Rescue system on trial at Consol's Harvey mine

NEW rescue systems developed through an initiative by the US Mine Safety and Health Administration have been put to the test during a recent rescue drill at Consol Energy’s Harvey coal mine in southwestern Pennsylvania.

Lou Caruana

MSHA's mine emergency unit and rescue team worked with Consol's eight rescue teams, the state of Pennsylvania’s Department of Deep Mine Safety, and the Pennsylvania Special Medical Response Team (SMRT) in a series of drills that featured injured miners and smoke-filled tunnels, while their movements were tracked on computer screens in a mobile command centre.

MSHA assistant secretary Joseph Main in 2010 launched an initiative to identify and fix gaps in mine emergency readiness.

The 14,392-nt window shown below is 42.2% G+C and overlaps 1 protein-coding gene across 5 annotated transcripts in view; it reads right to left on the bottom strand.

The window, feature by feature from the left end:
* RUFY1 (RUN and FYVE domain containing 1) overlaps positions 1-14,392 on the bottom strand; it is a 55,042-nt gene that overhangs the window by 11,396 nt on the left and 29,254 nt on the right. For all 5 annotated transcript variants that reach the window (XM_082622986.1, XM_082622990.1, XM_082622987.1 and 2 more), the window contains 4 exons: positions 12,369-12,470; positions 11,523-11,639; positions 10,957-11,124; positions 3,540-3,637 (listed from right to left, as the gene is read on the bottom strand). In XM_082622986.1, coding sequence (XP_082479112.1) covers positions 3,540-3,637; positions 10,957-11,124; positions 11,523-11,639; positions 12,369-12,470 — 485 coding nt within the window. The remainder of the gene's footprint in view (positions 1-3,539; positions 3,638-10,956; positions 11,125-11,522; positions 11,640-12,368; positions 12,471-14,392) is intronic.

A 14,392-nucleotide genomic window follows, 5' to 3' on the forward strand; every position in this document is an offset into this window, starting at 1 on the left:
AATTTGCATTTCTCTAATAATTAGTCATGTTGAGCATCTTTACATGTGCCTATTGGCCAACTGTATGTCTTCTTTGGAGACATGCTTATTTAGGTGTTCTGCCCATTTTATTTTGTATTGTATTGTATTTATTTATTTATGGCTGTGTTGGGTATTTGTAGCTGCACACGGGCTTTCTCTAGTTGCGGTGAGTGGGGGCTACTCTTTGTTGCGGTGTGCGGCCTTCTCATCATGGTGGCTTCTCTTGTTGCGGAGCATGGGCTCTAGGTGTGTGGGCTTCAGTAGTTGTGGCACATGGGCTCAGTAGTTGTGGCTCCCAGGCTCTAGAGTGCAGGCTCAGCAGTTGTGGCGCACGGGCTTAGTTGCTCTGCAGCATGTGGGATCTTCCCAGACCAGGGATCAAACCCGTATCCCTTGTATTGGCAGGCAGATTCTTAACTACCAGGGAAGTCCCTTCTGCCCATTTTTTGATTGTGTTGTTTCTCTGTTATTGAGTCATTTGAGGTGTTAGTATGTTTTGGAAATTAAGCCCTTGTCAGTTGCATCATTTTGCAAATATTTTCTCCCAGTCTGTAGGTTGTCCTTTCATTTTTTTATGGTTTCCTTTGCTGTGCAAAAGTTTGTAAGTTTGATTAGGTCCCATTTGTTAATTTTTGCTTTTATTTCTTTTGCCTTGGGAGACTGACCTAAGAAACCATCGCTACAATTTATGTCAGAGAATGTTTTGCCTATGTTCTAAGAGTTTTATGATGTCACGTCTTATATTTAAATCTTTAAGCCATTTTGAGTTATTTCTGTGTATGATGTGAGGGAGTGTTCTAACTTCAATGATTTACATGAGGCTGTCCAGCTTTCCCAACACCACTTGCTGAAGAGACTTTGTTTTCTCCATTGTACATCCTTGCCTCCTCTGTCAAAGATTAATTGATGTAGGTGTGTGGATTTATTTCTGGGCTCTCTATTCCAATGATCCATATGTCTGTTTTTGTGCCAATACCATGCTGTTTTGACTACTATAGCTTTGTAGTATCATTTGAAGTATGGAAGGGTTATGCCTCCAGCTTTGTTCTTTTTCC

With the involvement of mine rescue teams and trainers and representatives of industry, labour, and other government agencies, the initiative has already led to advances in mine rescue, including state-of-the-art technology that enables direct communication between the advancing mine rescue teams and the command centre, while back-up rescue teams and others are kept in the loop.

The improvements will enable faster and safer rescue operations, and greatly reduce the potential for miscommunication, which ultimately translates into a safer work environment for the nation’s miners, according to MSHA.